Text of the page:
color: SOME SOLDIER'S MOM: You Always Worry

Sunday, December 12, 2004

You Always Worry

As a parent, you always worry about your kids. First when they walk - those little stumbling steps... tottering, weaving while you tried to keep your hands as close as you could so that when they did fall, they didn't fall too hard. Or into some piece of furniture. Next running. Then on to playing in the yard. Then riding bikes. Skateboarding. Rollerblading. Snowboarding. Then the worst --driving. Each new progression with a little more danger, a little more speed. A little more independence.

Looking back now, it's plain to see that those steps in their abilities were also steps in their independence and steps in my trust in their growth ... let the rope out a bit... let go of the back of the bike... And not a little of why you worry and the basis of your fear is that you have "been there." You remember what it was like to suddenly realize that no one was holding onto the seat of that bike. First the panic and then the elation. You remember what went through your head the first time you hit that mogul... or how fast your heart was beating the first time (hell, every time) a pitcher decided you needed to be brushed back off the plate.

And you do those mental gymnastics of balancing the need to protect with the need to let them achieve. Those split second calculations in wee recesses of your brain between the "you" part of the exercise and the "them" part. There are parts of every parent that never accept that their child's successes and eventually their complete independence from you is total validation of the fine job you did as a parent. At that moment, all you are aware of is the worry.

This is especially difficult for me as a military mom. My sons were so completely confident in themselves and so willing to serve, that they each volunteered to serve in the US military. I admit that I am exceptionally proud of my children (as if I were unique in that regard!) Even though my husband was a career Navy officer, most of his 24 year career was ended and his civilian career begun by the time the oldest was in high school -- the youngest barely remember it -- so I did not really consider us a "military family". That is, until all three sons enlisted in the span of five years.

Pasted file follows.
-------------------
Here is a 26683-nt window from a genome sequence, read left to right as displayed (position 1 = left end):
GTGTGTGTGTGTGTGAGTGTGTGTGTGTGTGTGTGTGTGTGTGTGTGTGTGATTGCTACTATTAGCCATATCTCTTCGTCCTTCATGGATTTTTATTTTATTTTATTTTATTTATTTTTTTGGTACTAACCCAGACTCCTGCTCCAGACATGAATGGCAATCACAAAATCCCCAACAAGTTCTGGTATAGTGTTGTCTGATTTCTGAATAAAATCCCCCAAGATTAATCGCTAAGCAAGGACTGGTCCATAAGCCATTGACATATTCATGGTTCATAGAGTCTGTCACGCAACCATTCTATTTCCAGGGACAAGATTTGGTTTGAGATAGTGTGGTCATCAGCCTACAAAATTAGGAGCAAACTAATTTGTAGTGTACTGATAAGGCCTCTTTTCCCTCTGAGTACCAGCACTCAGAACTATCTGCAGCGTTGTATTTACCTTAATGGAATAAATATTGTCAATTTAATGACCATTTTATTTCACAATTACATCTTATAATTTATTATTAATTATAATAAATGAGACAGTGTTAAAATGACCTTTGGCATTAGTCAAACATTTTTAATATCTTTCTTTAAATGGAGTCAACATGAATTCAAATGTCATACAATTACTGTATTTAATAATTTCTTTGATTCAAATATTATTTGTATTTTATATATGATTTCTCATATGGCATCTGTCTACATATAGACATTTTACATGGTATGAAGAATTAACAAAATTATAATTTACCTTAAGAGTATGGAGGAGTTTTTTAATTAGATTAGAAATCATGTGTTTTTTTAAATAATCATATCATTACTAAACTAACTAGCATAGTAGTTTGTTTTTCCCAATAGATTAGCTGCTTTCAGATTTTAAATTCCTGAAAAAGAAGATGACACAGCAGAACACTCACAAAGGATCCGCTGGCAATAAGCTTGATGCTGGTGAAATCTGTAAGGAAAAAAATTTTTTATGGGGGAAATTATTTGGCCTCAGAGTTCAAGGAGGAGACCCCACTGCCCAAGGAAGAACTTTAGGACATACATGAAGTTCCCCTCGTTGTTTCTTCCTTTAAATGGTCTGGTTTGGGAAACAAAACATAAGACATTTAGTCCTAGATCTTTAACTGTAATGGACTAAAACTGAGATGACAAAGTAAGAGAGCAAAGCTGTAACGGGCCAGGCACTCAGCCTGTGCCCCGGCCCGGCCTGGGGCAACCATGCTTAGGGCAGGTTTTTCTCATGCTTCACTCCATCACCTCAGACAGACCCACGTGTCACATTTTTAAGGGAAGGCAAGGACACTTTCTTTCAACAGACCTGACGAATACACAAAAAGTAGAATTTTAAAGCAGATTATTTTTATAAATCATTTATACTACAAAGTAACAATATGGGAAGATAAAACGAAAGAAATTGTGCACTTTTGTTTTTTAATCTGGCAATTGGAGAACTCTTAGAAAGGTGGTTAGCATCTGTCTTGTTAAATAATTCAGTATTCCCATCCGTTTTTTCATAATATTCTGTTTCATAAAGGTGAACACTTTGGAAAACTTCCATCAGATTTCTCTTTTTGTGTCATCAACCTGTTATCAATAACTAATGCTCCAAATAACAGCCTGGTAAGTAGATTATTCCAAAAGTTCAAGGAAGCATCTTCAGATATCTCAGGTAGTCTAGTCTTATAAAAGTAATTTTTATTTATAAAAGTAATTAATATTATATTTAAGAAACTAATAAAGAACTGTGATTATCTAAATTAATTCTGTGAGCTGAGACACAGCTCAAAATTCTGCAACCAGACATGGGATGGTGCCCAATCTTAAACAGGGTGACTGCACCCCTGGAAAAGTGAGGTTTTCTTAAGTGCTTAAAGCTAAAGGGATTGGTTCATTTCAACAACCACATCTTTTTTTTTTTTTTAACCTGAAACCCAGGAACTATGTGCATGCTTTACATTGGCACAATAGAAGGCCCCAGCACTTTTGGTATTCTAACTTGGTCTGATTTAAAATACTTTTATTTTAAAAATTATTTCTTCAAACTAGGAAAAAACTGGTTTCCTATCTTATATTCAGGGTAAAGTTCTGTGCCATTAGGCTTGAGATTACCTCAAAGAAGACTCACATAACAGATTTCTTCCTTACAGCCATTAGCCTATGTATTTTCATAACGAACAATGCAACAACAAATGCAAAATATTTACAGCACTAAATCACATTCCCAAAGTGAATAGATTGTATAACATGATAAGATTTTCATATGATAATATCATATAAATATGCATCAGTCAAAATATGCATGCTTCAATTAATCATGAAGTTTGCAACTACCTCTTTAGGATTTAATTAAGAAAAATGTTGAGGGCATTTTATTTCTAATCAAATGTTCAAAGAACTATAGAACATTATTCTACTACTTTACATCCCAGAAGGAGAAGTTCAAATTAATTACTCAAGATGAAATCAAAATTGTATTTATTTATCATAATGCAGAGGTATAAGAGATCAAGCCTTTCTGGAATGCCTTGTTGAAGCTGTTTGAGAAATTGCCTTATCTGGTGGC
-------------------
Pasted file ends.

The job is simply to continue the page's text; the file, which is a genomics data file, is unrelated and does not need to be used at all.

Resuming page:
While both of the oldest boys joined -- and one completed his stint -- before the war in Iraq, the youngest joined immediately before the war. He didn't join because the country was going to war. He joined in spite of it.

After having survived the usual "raising your children" worries, I have come to realize that there is a whole new level of worry associated with being a military parent. When they go off to basic training (or boot camp, depending on what branch of service), you start your day -- every day -- wondering what they're doing and whether they're doing it well enough. You read everything you can find on the training. You talk to the people who know. For mothers like me who have "been there" before, you worry more. You seek solace from the other sons who tell you, "Don't worry, Ma. He'll be fine. He's tough. He can handle this." You're not so sure.

You know the brothers and their Dad have talked to one another. You think it must not be that bad -- otherwise, why wouldn't one brother have talked the others out of it? You talk over the dinner table about what the training syllabus says they're doing that day. The letters come fitfully. An occasional phone call when permitted. You worry he's sleep deprived. You worry he's cold and wet... his feet hurt... he's hungry. Or maybe he got the DI who hates his job and therefore hates his recruits. Or maybe just your recruit. You discover that there are an endless supply of things to worry about. Then, the same way you forgot the pain of childbirth and had another, the pride that explodes from you when you get to pin on that blue braid -- and watch as your son parades with his new brothers as Honor Platoon erases every ounce of worry.